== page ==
LatinaLista — One of the most controversial components of local immigration enforcement is the 287 (g) program. It is a program that partners local law enforcement with ICE. Federal officials train selected police personnel to enforce federal immigration law.
According to a page on the ICE website that hasn’t been updated since August 18, 2008, more than 840 officers have been trained and certified through the 287 (g) program. It is the main weapon of the infamous Maricopa County Sheriff in his daily hunts for undocumented immigrants.
While on the surface this program looks like it’s a boon for the nation’s security, it has failed local taxpayers because law enforcement authorized to implement 287 (g) spend less time responding to common crimes committed against their own citizens.
Well, tomorrow 287 (g) will be given the review that is long overdue by the House Committee on Homeland Security. For the first time since the program has been implemented, officials will look to see what are the costs versus the benefits of the program.
Such a move signals some hope that immigration reform is underway, if only in baby steps.
Evaluating the 287 (g) program may be an easier task than congressional representatives think. There is tangible evidence that the costs of the 287 (g) program has taken a toll on city coffers and public safety.
One of the first objective sources of the disparity over the real benefits of the 287 (g) was found in an Arizona newspaper series that chronicled Sheriff Arpaio’s actions. In Part IV of the series Reasonable Doubt, East Valley Tribune reporters found:
Response times, arrest rates, investigations and other routine police work throughout Maricopa County have suffered over the past two years as Sheriff Joe Arpaio turned his already short-handed and cash-strapped department into an immigration enforcement agency, a Tribune investigation found.
Response times on life-threatening emergencies have slowed across the county, with residents on average waiting 10 minutes or more in most patrol districts. The County Board of Supervisors has set five minutes as the expected standard.
Detectives’ arrest rate on criminal investigations plunged, from 10 percent in 2005 to 3.5 percent last year.
These are common complaints of those cities where local law enforcement opted into the 287 (g) program.
The Immigration Policy Center released a report today entitled Local Enforcement of Immigration Laws Through the 287(g)Program: Time, Money, and Resources Don’t Add Up to Community Safety where a detailed analysis of the true impact of the 287 (g) program on local communities is weighed against what the original intent of the program.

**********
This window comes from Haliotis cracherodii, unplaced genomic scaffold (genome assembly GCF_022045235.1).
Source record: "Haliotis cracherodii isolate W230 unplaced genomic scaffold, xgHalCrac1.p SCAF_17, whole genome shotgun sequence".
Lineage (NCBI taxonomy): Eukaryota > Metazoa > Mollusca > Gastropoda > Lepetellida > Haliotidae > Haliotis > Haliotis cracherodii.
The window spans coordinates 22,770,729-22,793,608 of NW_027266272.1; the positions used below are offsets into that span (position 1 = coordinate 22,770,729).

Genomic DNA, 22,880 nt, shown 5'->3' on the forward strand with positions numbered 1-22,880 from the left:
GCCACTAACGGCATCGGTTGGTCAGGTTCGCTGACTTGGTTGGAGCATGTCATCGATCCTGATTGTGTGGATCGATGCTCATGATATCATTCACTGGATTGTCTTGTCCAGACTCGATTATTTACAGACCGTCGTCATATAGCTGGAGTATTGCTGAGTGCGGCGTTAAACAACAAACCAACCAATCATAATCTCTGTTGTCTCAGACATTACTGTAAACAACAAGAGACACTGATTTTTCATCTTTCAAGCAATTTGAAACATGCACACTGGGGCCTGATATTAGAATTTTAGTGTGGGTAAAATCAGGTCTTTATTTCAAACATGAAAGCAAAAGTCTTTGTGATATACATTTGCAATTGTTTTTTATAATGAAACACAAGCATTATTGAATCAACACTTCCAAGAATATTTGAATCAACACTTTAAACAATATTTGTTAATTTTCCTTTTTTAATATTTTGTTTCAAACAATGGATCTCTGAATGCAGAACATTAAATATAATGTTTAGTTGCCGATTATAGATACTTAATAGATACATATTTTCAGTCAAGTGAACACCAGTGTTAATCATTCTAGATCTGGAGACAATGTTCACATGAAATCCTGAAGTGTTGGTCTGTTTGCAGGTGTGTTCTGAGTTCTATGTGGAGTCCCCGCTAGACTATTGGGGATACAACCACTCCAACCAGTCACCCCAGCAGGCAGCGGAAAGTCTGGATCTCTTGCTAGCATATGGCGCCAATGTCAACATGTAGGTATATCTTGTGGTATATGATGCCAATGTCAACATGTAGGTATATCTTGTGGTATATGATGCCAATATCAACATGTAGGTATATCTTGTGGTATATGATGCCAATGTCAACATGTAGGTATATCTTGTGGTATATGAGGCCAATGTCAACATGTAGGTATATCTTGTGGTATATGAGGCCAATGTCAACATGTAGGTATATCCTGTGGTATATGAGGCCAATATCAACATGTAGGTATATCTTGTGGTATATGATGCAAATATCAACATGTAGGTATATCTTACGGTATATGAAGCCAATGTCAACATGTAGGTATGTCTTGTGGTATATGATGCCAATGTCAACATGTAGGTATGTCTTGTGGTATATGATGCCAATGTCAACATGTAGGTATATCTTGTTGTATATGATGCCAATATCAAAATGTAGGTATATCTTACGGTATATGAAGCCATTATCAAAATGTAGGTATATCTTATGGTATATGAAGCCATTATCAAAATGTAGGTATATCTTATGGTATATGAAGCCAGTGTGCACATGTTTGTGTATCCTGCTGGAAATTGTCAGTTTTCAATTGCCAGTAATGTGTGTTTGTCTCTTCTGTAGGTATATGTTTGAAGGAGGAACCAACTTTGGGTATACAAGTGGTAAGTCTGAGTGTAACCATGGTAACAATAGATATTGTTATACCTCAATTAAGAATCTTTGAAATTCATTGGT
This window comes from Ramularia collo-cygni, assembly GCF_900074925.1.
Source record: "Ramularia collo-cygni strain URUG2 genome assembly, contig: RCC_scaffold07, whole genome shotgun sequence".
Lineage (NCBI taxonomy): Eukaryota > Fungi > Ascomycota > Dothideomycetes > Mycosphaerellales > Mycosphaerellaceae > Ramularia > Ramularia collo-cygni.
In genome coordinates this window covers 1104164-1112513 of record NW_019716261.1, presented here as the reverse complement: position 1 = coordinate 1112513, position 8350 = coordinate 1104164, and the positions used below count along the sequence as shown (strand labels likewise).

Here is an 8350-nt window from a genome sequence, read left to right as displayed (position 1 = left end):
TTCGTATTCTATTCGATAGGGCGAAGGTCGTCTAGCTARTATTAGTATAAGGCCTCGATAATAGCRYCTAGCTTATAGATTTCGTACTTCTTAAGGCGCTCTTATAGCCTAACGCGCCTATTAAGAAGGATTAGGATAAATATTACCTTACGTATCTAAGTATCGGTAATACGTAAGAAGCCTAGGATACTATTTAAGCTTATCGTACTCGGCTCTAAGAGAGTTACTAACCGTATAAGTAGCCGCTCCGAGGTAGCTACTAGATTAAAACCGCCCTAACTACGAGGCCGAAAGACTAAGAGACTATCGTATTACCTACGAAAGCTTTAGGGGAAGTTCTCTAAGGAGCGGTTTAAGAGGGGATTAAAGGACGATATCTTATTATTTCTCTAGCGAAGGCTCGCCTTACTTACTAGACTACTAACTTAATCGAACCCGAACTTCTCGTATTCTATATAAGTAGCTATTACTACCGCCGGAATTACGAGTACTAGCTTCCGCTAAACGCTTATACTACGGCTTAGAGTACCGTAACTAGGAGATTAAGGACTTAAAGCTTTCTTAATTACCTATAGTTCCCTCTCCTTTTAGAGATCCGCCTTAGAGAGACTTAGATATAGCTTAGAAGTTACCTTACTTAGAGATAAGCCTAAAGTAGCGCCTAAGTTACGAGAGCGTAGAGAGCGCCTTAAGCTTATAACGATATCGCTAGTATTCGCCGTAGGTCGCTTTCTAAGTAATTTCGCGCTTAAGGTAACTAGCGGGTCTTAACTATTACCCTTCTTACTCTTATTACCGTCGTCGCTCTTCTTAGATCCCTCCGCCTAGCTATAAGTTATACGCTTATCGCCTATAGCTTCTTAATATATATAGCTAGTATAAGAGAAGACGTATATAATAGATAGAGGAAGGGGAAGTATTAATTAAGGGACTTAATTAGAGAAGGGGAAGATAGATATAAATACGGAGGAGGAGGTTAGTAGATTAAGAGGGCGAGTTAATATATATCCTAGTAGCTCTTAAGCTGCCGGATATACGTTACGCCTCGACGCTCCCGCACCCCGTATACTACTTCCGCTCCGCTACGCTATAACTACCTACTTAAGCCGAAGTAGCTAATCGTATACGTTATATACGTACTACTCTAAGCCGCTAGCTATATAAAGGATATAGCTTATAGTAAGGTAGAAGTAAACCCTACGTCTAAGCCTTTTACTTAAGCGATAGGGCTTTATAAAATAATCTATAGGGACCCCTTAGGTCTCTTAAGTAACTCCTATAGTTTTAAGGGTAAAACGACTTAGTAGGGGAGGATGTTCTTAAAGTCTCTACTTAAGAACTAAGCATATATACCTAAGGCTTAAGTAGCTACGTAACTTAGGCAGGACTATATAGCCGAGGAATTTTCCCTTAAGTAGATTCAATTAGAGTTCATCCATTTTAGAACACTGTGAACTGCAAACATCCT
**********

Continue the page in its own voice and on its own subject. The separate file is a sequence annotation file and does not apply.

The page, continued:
Among their findings are:
Prince William County, VA had to raise property taxes and take from its â€œrainy dayâ€ fund to help fund their 287(g) program. Their local law enforcement of immigration, which cost $6.4 million in its first year, is projected to cost $26 million over five years. They eventually slashed $3.1 million from the budget that was intended to buy video cameras for police cars to protect themselves against allegations of racial profiling.
287(g)â€™s have “created a climate of racial profiling and community insecurity” in communities across North Carolina. Law enforcement officials have stated time and time again that trust with immigrant communities is crucial to preventing and investigating crimes and leads to safer communities. Anecdotal evidence from North Carolina points to undocumented residents being less likely to contact law enforcement to report crimes.
Justifying 287(g) agreements as a crime-stopping measure does not hold water. Some localities claim they need a partnership with ICE to combat rising crime rates. However, Justice Strategies found that 61% had a violent crime index lower than the national average, and 55% witnessed an overall decrease in violent crimes from 2000 to 2006. Furthermore, 61% had a property crime index lower than the national average, and 65% saw an overall decrease in property crimes from 2000 to 2006.
Justice Strategies found that 87% of the jurisdictions with 287(g) agreements had a rate of Latino population growth higher than the national average.
Tomorrow’s full committee hearing is called â€œExamining 287(g): The Role of State and Local Law Enforcement in Immigration Lawâ€
From its title, it’s easy to see that there will be a showdown between both sides of the issue over the effectiveness of the program but there is one factor that clearly points to the failure of the program â€” the fact that:
â€¦while the 287(g) partnership program with DHS was intended to target immigrants convicted of violent crimes, human smuggling, gang/organized crime activity, sexual-related offenses, narcotics smuggling, and money laundering, the federal/local partnerships are actually being used to â€œpurge towns and cities of â€˜unwelcomeâ€™ immigrants.â€
It is a sad reality that we see repeated in towns like Farmers Branch, Texas to Maricopa County Arizona and throughout the nation. Undocumented immigrants are being stopped and detained on pretexts of committing minor crimes just so they can be brought into the jails to determine their legal status.
It’s not known what the House committee plans on doing with their findings – whether they will make recommendations for greater accountability from local law enforcement for each arrest they make and greater oversight from ICE officials or recommend that the program be scrapped.
But one thing is certain â€” undocumented immigrants, not guilty of serious crimes, are being targeted. In the process, so are Latino Americans. A better way to get the real criminal element off the street is needed without compromising the Constitutional rights of the Latino citizens.
It’s time for a program that while enforcing the law exercises not only good judgement, but operates in good conscience.
The hearing on the 287 (g) program takes place at 2 p.m. EST and will be live streamed online.